Melasma appears as patchy shades of brown pigmentation on sun-exposed areas of the face. Melasma is more common in females and in darker skin types, and less common in fair or very dark skin. 

It may occur in any population, but it is more common in those of East Asian, Indian, Pakistani, Middle Eastern and Mediterranean-African, Hispanic-American and Brazillian origin.

Proper treatment of the underlying medical condition is paramount, but excess hair removal can generally be provided concurrently with medical treatments. In addition, excessive hair growth can be genetic in nature. Though excessive hair growth due to genetic condition is not medically concerning, it may pose a major cosmetic concern.

What causes it?

Genetics: Some people are predisposed to this condition.

Hormones: Oestrogen from the pill or pregnancy stimulates the pigment producing cells in the skin, resulting in excess pigmentation. Some  people, despite having no history of pregnancy or being on the pill have melanocytes which are just sensitive to normal amounts of hormones.

UV Light Exposure: Even brief exposure to UV light can stimulate pigmentation.The regular use of sunscreen is a cornerstone of treating melasma.

How do patients present?

Patients usually give a history of the gradual onset of areas of dark facial skin. The pigmentation usually occurs on the face and is usually bilateral. The colour may vary from tan to brown, but it may be black or even have a blueish tinge. The distribution is usually symmetrical and three patterns are commonly seen – centrofacial, malar or mandibular.

The excess of melanin may be located in the superficial layers of the skin (epidermal melasma), the deeper layers of the skin (dermal melasma) but, more commonly, it is found in both layers of the skin (mixed melasma). The areas of skin most commonly affected are the forehead, cheeks and upper lip.

How is it diagnosed?

Melasma is usually diagnosed after examining the colour and pattern of the pigment. A Woods light (a special light used to assess the skin) may be used to determine the location of the pigment in those with lighter skin.

How is it treated?

Melasma is challenging to treat, but it can be treated with a combination of various regimes – lasers, chemical peels and topical and systemic medications.

  • If hormonal factors appear to be causative, the use of the oral contraceptive pill should be discontinued.
  • Strict sun protection is essential. A broad-spectrum sunscreen (SPF50+) with a high percentage of zinc oxide should be applied at least twice a day, twenty minutes prior to sun exposure. Broad-brimmed hats should also be worn when outdoors.
  • Cosmetic camouflage like colour-matched make-up may conceal the majority of melasma but this would be limited where thepigmentation is too dark to be successfully covered up.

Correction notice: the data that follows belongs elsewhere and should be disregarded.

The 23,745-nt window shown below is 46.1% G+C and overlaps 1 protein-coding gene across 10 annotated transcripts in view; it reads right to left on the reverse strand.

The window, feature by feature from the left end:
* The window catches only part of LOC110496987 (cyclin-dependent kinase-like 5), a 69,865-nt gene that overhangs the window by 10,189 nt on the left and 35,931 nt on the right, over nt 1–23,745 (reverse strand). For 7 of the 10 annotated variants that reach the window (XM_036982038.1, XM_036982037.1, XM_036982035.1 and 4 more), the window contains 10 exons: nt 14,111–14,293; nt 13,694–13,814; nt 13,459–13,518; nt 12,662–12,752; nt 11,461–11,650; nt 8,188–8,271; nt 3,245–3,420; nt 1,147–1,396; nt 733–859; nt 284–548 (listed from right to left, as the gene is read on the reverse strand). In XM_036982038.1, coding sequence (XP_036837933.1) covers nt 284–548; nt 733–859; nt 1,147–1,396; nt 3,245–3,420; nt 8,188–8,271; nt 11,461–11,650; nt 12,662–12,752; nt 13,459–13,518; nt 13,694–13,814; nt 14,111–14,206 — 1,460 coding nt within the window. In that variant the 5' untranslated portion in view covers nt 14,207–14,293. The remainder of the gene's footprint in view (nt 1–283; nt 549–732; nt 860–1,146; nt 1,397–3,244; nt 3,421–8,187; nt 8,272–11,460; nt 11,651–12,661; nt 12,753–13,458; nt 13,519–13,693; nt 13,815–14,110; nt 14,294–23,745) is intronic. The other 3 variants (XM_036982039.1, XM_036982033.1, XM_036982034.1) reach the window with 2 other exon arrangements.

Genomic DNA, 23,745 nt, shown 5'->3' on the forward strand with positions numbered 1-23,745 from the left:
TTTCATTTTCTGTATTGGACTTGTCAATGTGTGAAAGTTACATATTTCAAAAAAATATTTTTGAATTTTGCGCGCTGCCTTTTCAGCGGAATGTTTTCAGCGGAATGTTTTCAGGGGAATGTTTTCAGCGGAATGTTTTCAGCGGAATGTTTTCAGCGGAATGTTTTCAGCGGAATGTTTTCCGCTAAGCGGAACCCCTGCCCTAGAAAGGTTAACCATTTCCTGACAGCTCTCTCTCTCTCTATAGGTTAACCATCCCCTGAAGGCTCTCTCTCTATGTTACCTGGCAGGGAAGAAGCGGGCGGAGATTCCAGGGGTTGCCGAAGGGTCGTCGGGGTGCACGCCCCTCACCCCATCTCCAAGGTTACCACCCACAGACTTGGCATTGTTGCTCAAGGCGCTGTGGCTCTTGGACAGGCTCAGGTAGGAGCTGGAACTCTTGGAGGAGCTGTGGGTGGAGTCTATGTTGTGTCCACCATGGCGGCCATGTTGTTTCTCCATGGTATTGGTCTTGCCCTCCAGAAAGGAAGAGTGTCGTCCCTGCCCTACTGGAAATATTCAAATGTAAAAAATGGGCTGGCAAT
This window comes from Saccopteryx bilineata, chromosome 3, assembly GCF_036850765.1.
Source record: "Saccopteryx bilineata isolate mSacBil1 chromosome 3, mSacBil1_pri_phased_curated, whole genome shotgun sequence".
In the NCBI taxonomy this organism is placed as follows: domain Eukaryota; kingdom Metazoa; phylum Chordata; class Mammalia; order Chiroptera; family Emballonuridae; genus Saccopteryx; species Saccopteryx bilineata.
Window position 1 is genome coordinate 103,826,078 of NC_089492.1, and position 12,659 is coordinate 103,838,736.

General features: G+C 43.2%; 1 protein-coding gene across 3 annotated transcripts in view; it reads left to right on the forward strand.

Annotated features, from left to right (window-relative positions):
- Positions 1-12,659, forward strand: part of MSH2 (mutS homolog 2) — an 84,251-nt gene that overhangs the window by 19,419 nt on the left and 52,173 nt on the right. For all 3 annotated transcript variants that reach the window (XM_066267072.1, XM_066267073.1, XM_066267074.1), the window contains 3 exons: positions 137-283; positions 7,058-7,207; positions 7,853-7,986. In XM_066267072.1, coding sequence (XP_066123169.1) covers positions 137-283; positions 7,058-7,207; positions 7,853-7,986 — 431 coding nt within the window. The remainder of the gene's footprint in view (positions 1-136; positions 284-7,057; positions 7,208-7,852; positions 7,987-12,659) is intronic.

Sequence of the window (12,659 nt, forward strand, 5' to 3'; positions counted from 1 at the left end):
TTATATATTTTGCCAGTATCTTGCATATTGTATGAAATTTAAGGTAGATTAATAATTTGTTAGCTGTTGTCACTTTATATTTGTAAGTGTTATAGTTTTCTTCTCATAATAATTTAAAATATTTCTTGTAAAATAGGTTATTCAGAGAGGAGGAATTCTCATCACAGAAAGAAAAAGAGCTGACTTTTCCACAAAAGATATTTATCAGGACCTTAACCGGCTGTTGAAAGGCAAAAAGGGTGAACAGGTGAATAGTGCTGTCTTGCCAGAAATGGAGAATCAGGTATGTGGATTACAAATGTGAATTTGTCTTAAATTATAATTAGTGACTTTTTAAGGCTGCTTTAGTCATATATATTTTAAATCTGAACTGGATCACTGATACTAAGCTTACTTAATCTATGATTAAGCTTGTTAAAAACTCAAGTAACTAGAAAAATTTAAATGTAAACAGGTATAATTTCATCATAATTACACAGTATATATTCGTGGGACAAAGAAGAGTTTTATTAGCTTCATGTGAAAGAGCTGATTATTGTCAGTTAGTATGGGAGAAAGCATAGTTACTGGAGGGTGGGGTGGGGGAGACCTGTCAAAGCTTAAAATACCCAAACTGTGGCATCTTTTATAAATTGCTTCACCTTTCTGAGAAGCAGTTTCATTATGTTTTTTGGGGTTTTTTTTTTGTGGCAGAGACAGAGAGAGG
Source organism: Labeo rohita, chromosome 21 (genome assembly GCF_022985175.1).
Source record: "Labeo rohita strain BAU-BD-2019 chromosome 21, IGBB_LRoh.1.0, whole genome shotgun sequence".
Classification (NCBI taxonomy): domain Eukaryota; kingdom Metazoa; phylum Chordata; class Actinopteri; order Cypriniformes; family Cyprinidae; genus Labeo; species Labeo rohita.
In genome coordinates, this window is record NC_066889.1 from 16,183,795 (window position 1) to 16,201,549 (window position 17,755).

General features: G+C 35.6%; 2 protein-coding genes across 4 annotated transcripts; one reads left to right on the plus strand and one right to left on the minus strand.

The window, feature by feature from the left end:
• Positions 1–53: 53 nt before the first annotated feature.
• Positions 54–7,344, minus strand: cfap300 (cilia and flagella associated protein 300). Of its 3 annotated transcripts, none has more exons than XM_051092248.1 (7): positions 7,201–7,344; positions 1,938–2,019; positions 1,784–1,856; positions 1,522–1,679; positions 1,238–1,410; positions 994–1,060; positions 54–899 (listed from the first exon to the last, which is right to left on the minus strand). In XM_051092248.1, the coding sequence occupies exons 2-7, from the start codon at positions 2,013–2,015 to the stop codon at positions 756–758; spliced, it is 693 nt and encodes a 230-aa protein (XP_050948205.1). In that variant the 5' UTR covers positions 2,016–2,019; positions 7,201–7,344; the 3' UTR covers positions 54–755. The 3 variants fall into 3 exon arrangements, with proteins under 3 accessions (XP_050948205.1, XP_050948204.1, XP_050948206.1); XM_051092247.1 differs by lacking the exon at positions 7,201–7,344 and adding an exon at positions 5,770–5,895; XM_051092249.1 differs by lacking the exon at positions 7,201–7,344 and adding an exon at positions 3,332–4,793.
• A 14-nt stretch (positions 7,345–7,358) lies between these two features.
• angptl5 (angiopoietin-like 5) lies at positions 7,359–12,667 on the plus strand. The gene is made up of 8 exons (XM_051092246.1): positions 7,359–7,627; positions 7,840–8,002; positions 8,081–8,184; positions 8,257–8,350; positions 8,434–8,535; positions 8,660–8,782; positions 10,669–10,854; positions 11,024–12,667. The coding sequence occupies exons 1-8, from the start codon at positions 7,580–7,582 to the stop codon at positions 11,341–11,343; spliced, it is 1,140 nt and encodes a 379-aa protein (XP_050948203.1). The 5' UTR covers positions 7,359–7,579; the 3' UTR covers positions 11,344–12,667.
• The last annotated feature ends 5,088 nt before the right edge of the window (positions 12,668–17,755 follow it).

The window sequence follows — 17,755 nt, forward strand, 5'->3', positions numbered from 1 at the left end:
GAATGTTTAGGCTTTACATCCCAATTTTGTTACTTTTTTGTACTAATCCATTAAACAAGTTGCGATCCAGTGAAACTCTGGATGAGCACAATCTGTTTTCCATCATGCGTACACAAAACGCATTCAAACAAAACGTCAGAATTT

• Topical creams like Hydroquinone lotion (2 – 8%) in either a stand-alone formulation or mixed with other active ingredients is the most widely used method to treat melasma. It inhibits conversion of dopa to melanin and is applied to the affected areas at night for two to four months. It is more effective in combination with other agents, namely Tretinoin and mild steroid cream. Creams and lasers are often used in combination to treat this condition. The aim is initially to treat the redness first and then target the pigmented areas.
  • Azelaic acid (20%) may improve cases of superficial melasma. It can be applied twice daily and may be used long term. 
  • Systemic medications like transexamic acid can be used orally. The oral form is now used by many dermatologists, but is not    suitable for all patients.
  • Laser and light-based treatment should only be used in cases where the aforementioned therapies appear to be refractive. Multiple treatments with laser are usually necessary to see a noticeable improvement. It is important that certain lasers should be used and these should be used with extreme care, under the guidance of a specialist laser dermatologist. Picosecond lasers (Picoway) is currently the most promising laser treatment of melasma (several treatments are required over many months to see improvements). Vascular laser treatment may be used to treat melasma if it has a red component.

What is the prognosis for melasma?

Epidermal melasma has a much better prognosis than mixed or dermal melasma, but all types are recurrent and require ongoing maintenance therapy. Melasma associated with pregnancy has the best chance of improvement, with pigment gradually fading over months. However, melasma often recurs in subsequent pregnancies.

What’s the next step?

If you already have an appointment booked at The Skin Specialist Centre, you can easily add this treatment/consultation to your booking by calling our friendly team on (09) 524 5011. If you have never been to The Skin Specialist Centre, you can either give us a call on (09) 524 5011 or make an enquiry by clicking on the Enquire Now option below.

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